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Things To Consider When Renting Technology

Things To Consider When Renting Technology

In the past, businesses that need new computers, networking equipment, or other technology have to purchase new ones or find second hand equipment if budget is an issue. This can be a huge unavoidable expense, and one that does not stop after the purchase. There are maintenance costs, repair, and there is also the need to stave off obsolescence by upgrading or replacing when it is needed.

Nowadays, businesses that are still on the fence when it comes to procuring technology need not worry. Equipment, whether it’s an entire department’s worth of computers or even a server room, can be rented and leased. This approach allows businesses to start immediately without worrying whether buying their own equipment will be cost efficient compared to just renting, making expenses more predictable and simplifying cash flow at the early stages.

Renting technology is also ideal for companies that need access to equipment for the short term, such as companies that host trade shows or conferences. Instead of bringing their office equipment to the location or buying new ones, they can just rent and have it delivered and deployed at the site. All everyone needs is to show up.

However, companies still need consider a few things before renting technology, such as:

The Lease Terms – as with anything involving a third party supplier, you need to review the terms carefully. Try to see how long you really need the equipment versus the lease period. Most providers default to being paid during the lease period even if you stop using the equipment. If left unchecked, you may end up paying more compared to just buying your own. Negotiate in order to get the best deals.

The Type of Lease – when it comes to renting technology, the lease usually falls into either one of two possible types, the operating lease and the capital lease. The operating lease means the leasing company are still considered the owners so the renter can only declare the equipment as monthly operating expense instead of a depreciable asset. A capital lease, on the other hand, considers the equipment as owned by the renter, so it can be considered for tax deduction but also means the renter has to worry about obsolescence until the end of the contract.

The Length of Contract – renters can expect lower monthly payments for longer contracts, but this is not always good as there will be a point where the amount paid in total will be more expensive compared to just buying equipment. It is best to find the sweet spot or to negotiate riders, such as longer warranties, regular maintenance, free upgrades, etc.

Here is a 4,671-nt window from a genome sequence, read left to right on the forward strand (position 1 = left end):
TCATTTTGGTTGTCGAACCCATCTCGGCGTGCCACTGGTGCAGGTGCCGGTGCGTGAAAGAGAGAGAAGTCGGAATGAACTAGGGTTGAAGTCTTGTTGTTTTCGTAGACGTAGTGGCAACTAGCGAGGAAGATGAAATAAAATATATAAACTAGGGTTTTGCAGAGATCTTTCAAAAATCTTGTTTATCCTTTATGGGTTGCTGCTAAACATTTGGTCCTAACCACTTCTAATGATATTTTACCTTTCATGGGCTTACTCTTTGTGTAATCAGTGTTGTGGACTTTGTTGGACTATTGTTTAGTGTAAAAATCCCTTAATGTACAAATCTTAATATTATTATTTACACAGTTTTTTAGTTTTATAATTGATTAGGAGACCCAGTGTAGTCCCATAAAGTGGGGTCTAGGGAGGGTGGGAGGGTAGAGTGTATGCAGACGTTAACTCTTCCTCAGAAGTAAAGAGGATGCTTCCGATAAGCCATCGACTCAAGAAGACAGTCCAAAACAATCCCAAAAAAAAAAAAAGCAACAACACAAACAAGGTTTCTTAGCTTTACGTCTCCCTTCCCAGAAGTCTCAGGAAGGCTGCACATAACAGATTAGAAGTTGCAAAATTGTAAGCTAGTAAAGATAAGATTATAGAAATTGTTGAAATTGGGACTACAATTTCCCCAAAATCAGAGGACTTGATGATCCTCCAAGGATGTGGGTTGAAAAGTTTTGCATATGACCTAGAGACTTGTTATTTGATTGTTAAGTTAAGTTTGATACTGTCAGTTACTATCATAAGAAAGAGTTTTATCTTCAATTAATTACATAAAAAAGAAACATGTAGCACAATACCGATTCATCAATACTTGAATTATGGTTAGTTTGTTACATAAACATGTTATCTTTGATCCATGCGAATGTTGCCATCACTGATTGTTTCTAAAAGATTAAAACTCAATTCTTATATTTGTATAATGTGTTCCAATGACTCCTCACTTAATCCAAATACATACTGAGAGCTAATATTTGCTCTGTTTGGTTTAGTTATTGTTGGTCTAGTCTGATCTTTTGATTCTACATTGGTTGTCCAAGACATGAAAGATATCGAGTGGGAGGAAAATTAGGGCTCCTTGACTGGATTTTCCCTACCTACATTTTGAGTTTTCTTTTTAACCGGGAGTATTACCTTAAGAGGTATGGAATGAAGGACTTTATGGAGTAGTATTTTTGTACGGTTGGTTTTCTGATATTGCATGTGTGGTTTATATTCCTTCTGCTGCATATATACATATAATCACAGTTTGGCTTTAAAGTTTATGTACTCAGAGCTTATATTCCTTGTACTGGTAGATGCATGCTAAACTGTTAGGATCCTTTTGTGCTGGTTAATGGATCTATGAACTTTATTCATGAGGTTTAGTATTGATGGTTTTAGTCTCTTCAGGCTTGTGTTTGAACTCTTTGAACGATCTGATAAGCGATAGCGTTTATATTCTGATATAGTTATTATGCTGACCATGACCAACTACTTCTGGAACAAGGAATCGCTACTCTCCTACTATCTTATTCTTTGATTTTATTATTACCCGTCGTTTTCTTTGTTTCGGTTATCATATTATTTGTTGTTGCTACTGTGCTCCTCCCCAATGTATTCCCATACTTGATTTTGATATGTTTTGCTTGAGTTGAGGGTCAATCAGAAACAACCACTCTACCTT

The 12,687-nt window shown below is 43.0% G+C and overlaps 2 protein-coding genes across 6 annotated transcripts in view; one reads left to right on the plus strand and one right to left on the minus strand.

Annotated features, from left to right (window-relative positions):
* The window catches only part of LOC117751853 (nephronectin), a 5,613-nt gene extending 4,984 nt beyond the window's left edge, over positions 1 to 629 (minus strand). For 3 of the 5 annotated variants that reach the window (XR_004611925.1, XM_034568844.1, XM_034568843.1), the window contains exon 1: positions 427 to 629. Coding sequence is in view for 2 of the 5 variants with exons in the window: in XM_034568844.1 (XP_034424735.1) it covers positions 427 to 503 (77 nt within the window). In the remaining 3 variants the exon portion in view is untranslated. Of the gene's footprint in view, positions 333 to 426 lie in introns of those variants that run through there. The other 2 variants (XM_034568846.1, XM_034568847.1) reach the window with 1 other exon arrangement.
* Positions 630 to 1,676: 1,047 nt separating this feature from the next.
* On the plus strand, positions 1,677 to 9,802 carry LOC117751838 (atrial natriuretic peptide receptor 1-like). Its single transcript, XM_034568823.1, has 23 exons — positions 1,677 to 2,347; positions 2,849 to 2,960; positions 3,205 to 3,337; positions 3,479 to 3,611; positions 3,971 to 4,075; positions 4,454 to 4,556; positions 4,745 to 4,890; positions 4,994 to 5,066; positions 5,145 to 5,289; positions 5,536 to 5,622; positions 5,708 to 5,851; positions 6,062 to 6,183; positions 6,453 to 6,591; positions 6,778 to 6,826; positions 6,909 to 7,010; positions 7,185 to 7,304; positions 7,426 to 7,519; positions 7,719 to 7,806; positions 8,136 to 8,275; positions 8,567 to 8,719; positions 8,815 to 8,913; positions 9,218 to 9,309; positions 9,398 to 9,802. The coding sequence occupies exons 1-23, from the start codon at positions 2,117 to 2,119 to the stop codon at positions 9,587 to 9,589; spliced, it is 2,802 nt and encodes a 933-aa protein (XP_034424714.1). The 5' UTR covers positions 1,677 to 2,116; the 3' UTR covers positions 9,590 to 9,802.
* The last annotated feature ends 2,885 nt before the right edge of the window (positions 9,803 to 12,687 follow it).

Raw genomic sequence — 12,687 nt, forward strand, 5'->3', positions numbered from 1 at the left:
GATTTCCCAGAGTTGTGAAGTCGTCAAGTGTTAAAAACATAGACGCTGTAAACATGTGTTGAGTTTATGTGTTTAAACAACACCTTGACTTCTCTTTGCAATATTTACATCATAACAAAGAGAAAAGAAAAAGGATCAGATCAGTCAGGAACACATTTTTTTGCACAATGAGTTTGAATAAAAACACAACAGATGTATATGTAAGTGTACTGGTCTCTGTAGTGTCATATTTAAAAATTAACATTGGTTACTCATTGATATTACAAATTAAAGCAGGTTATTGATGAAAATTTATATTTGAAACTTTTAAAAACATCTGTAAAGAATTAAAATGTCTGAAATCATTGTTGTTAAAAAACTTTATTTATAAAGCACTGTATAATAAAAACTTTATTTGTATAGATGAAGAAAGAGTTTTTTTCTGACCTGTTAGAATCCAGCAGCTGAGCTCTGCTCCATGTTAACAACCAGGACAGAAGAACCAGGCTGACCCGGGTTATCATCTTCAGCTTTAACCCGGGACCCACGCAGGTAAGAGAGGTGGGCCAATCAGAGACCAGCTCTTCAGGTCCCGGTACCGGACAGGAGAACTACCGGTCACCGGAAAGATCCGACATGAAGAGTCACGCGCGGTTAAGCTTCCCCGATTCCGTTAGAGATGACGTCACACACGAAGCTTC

The Provider’s Specialty – providers of rented equipment may have different specialties, some cater to clients who need immediate deployment of units for trade shows or seminars, while other providers might be focusing more on long term leases with maintenance, repair, and upgrades as part of the agreement. Their prices will reflect these differences as well as the kind of service you’ll get, so it’s important to consider your needs first and whether it’s in line with your provider’s expertise.

Terms for Terminating the Contract Early – before agreeing to a lease contract, find out the terms if you want to terminate the contract earlier than the agreed upon date. This may be a possibility for a number of reasons, such as no longer needing the equipment, wanting to buy your own, or the need to upgrade to newer technology. It is expected that the leasing company will not easily let people off the hook, and you may find yourself still contractually obligated to pay for the rest of the contract.

Insurance – the equipment needs to be insured, this is never in doubt. What’s up for consideration is whether you have to insure the equipment yourself or if it’s going to be insured by the leasing company. In the latter’s case, the leasing company may increase your monthly payments in order to cover insurance on their end. It may be a good idea to ask about this first and see if you can lower the costs by securing your own insurance.

Buyout Option – it is also a good idea to ask if there’s a buyout option from the leasing company. This basically allows you to retain ownership of the rented equipment once the lease contract ends. This is important to settle beforehand, because the monthly payments will differ based on the buyout option. If you will be given the option to buy the equipment for fair market value upon end of lease, you may end up getting lower monthly rates compared to a buyout option that automatically gives ownership upon end of contract.

Ultimately, all the factors that you need to consider when renting technology are mostly related to finding out your specific needs and capabilities, and finding leasing companies or negotiating terms that will give you the best deal. Because the main point of renting as opposed to buying is to lower your expenditure on your end.